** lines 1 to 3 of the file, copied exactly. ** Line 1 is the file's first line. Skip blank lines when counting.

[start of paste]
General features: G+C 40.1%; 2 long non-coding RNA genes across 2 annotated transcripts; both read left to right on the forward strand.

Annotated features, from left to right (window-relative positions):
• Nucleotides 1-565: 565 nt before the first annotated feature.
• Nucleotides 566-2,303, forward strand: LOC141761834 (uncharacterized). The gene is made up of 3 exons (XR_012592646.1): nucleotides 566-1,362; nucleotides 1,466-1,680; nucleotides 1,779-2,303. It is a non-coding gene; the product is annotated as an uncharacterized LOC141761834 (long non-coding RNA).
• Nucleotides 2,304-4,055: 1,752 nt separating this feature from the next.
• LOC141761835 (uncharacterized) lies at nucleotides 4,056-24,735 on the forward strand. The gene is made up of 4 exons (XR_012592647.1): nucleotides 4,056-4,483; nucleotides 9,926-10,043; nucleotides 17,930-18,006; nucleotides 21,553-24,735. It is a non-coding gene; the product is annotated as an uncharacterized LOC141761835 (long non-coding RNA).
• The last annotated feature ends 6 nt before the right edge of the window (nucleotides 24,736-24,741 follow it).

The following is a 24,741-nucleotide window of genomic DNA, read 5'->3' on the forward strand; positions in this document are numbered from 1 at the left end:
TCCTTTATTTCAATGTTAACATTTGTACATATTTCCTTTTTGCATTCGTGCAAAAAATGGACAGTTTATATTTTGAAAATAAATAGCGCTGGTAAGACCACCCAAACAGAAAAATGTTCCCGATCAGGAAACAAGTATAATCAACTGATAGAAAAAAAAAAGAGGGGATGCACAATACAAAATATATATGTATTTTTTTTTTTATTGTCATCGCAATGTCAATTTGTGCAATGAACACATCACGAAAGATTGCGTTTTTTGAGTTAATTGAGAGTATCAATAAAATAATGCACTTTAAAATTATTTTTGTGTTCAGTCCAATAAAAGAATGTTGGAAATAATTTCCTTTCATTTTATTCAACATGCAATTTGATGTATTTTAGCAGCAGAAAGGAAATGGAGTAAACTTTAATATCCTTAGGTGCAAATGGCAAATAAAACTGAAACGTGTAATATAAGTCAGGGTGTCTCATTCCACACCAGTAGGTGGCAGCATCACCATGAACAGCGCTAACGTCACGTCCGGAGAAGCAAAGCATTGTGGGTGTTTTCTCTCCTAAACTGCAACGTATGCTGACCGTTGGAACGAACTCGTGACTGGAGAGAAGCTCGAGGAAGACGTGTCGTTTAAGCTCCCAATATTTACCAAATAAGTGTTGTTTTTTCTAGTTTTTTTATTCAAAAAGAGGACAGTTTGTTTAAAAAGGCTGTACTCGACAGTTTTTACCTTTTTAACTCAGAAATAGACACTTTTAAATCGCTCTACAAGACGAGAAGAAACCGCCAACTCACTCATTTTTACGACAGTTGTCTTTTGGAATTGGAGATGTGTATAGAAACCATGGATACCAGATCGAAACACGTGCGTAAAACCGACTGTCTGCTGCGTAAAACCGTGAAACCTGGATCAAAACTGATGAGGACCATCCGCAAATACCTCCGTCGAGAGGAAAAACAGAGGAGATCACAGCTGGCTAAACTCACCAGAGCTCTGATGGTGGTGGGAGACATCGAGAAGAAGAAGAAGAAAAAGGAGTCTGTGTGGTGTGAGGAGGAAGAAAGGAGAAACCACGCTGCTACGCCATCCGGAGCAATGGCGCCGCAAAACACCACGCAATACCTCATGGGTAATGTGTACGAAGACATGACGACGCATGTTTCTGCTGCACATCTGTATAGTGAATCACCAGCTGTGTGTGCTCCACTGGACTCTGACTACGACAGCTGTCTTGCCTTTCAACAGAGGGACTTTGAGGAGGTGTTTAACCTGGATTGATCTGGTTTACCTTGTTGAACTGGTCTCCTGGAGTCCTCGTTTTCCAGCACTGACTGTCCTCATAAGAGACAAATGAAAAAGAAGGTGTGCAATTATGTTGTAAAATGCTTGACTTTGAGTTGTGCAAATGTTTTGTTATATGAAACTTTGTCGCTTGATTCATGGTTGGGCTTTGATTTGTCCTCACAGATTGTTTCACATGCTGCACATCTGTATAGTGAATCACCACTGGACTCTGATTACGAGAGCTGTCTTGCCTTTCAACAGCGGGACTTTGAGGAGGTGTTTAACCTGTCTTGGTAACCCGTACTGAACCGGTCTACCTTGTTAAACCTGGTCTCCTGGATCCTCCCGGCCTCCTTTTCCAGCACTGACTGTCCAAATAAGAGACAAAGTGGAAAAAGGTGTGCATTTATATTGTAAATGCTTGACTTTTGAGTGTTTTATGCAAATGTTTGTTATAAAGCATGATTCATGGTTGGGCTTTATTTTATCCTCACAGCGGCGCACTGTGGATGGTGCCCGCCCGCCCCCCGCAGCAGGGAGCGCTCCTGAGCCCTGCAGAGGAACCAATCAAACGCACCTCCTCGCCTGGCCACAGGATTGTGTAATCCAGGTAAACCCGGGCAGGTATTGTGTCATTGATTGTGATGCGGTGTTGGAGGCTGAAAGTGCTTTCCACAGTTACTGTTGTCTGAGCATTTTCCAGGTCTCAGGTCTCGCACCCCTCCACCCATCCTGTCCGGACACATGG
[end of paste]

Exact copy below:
General features: G+C 40.1%; 2 long non-coding RNA genes across 2 annotated transcripts; both read left to right on the forward strand.

Annotated features, from left to right (window-relative positions):
• Nucleotides 1-565: 565 nt before the first annotated feature.